Smile Politely

Guide to the Local Ballot 2016

Every year, millions of people cast there vote on who should be the leader of the free world. Although knowing the issues and policies of the presidential candidates is important, many voters tend to forget about the state and local officials. But it is, without doubt, just as important to know where state and local officials stand on when it comes to politics. They are more reachable and shape the way our state and cities operate.

Illinois State Senate

Starting with the the Senate, running for the Democrats in District 52 is Scott M. Bennett, who has served in the Senate since January 12, 2015. He has supported bills that stopped the taxation on feminine hygiene products and sponsored Senate Bill 3096, which entails that “every law enforcement agency shall develop, adopt, and implement written policies regarding procedures for incidents of sexual assault or sexual abuse.”

He has also sponsored House Bill 4627, which “[r]equires the governing board of each public university to establish an admissions process in which honorably discharged veterans are permitted to submit an application for admission to the University as a freshman student enrolling in the spring semester if the veteran was on active duty during the fall semester.”

Bennett is also supports raising the minimum wage. He is a sponsor of Senate Bill 0011, which would incrementally raise the minimum wage to $11 by July 1st, 2019.

Running against Bennett is Republican Mike P. Madigan, who also serves as Urbana’s Alderman. He has not had previous experience in the Senate. He is a small business owner — he owns four restaurants — and says that small businesses bring jobs to the community. Madigan’s website states that he will “make small business a priority in Springfield.”

Madigan also wants to throw off the status quo. He wants to enable terms limits, and his website states that he “will limit himself to no more than four Senate terms.” He has vouched to “refuse the underfunded and overly generous General Assembly pension and publicly signed the form to decline participation.” Madigan also promises to sign Senate Bill 2171, which would end the General Assembly Retirement System. He also will sign on to House Bill 398, which would end lifetime health care for legislators, and believes that if there is “no balanced budget” then there is “no pay for legislators.”

He is also a strong supporter of the Fair Map Amendment. This amendment deals with the redistricting of Illinois communities. Madigan supports this amendment so that the election process can be fair and the people will benefit from it.

Illinois State House of Representatives 

Democrat Carol Ammons is the only candidate running for Illinois State Representative and has held her position since January 14th, 2015. She sponsored House Bill 1326, which was signed into law, preventing “manufacturers from polluting near the Mahomet Aquifer, the primary source of fresh water in the Champaign-Urbana area.”

Ammons was also a sponsor for House Bill 5572, which makes sure that “Sex Offenses and Sex Offender Registration Task Force ensures that law enforcement and communities are able to identify and monitor high-risk sex offenders. The Task Force will hold public hearings to receive input from the public and give recommendations to the General Assembly to effectively classify sex offenders based on individual risk to public safety.”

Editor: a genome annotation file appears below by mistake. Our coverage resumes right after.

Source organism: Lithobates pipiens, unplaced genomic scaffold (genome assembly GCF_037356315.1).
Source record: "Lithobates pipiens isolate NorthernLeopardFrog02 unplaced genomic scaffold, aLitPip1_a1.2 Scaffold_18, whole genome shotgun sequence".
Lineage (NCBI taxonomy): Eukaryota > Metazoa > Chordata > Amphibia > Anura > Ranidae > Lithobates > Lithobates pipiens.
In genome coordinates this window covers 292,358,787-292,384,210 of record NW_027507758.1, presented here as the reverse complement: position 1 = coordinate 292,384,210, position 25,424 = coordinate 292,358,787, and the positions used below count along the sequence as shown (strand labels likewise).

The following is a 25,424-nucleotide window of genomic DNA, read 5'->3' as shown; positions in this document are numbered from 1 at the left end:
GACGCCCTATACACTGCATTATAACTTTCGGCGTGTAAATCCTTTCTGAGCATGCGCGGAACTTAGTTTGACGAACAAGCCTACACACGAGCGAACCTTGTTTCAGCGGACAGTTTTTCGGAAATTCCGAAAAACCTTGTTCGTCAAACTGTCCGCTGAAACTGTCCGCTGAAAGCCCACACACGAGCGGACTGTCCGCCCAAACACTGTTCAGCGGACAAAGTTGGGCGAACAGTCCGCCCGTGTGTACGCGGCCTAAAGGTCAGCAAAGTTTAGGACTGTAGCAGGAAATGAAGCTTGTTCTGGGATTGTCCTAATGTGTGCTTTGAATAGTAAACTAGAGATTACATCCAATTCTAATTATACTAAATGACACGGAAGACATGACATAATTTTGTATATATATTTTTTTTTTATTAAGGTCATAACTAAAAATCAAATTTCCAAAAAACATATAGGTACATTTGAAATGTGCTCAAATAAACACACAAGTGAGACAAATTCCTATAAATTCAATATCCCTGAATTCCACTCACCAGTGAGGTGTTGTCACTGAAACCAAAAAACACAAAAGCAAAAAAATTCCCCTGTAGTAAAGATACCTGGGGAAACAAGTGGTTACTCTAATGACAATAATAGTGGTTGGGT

Ammons also supports progressive taxes, unionization, and collective bargaining and believes that state workers who were promised pensions should be able to collect them in full when they retire.


Running for Comptroller is Republican Leslie Munger, the current Comptroller appointed by Governor Bruce Rauner. Munger believes that Illinois should run as a business and the state should not spend above its means, meaning that we should cut spending.

Munger in July 2016 promoted an online portal called “Open Book.” According to her website, the point of “Open Book” is to compare “campaign data with contract data, such as construction sites or anything that needs a purchase agreement.” This gives tax payers the opportunity to see where their money is going.

It should be noted that on the 26 of September, Munger has accepted a $260,000 donation from her husband, which exceeds the donation limits. 

Her opponent, Democrat Susana Mendoza, is the Chicago City Clerk and was part of the Illinois House of Representatives from 2001 to 2011 in District 1. One prominent theme of her campaign is the need for money to stay in taxpayers’ pockets.  She has implemented the Year Round Sales Program, which “dramatically improved the experience of Chicago motorist, but has generated nearly $50 million dollars in new, sustainable revenue for the City without asking taxpayer to pay more.”

“I am committed to being an independent, truth-telling fiscal watchdog” Mendoza states on her website, “who will prioritize both the fiscal and moral health of the State.”

Running against both candidates is Libertarian Claire Ball. She is an accountant for the corporate offices of U.S. Cellular. Her accounting background, she believes, prepares her for the stress of the job and will make her mutual on how the funds of the state and bills are paid. Along with being neutral, Ball wants the taxpayers to know where their money is going and “will establish a list of the priorities detailing what order vendors will, in general, be paid out, and if I deviate from that schedule, I will make the reasoning behind it clear.” Ball also wants to make Internal Expenses transparent so that taxpayers will know where their money is going instead of seeing “Personal Services” on bills.

The last candidate running for Comptroller is Green Party candidate Tim Curtin. He is a retired international Union Representative for United Electrical, Radio, & Machine Workers of America Local 925, the only candidate with a union background. He has plans for both the short and long term. As his websites state, “Short-term, we need to pass House Bill 106, the Financial Transaction Tax. This would allow us to raise $10-12 billion per year from traders who speculate on the markets who currently pay nothing on their trades. Long-term, we need a graduated income tax based on ability to pay.” Curtin’s top priority if elected would be to restore money to “education and and needed social services.”